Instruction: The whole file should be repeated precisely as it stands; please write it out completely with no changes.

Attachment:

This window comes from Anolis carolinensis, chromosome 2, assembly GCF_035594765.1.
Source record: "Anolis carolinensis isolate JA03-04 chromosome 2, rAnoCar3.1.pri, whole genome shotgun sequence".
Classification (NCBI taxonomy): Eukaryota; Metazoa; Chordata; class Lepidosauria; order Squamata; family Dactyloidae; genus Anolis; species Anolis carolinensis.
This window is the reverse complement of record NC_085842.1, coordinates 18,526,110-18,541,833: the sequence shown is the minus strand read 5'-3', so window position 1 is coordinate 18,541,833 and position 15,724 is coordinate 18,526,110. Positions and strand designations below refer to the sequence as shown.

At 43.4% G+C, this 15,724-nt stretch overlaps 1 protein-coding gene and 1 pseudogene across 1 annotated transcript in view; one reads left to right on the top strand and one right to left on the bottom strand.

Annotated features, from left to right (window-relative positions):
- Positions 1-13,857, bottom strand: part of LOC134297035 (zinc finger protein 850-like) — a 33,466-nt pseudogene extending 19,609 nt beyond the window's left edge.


This window comes from Anolis carolinensis, chromosome 2, assembly GCF_035594765.1.
Source record: "Anolis carolinensis isolate JA03-04 chromosome 2, rAnoCar3.1.pri, whole genome shotgun sequence".
Classification (NCBI taxonomy): Eukaryota; Metazoa; Chordata; class Lepidosauria; order Squamata; family Dactyloidae; genus Anolis; species Anolis carolinensis.
This window is the reverse complement of record NC_085842.1, coordinates 18,526,110-18,541,833: the sequence shown is the minus strand read 5'-3', so window position 1 is coordinate 18,541,833 and position 15,724 is coordinate 18,526,110. Positions and strand designations below refer to the sequence as shown.

At 43.4% G+C, this 15,724-nt stretch overlaps 1 protein-coding gene and 1 pseudogene across 1 annotated transcript in view; one reads left to right on the top strand and one right to left on the bottom strand.

Annotated features, from left to right (window-relative positions):
- Positions 1-13,857, bottom strand: part of LOC134297035 (zinc finger protein 850-like) — a 33,466-nt pseudogene extending 19,609 nt beyond the window's left edge.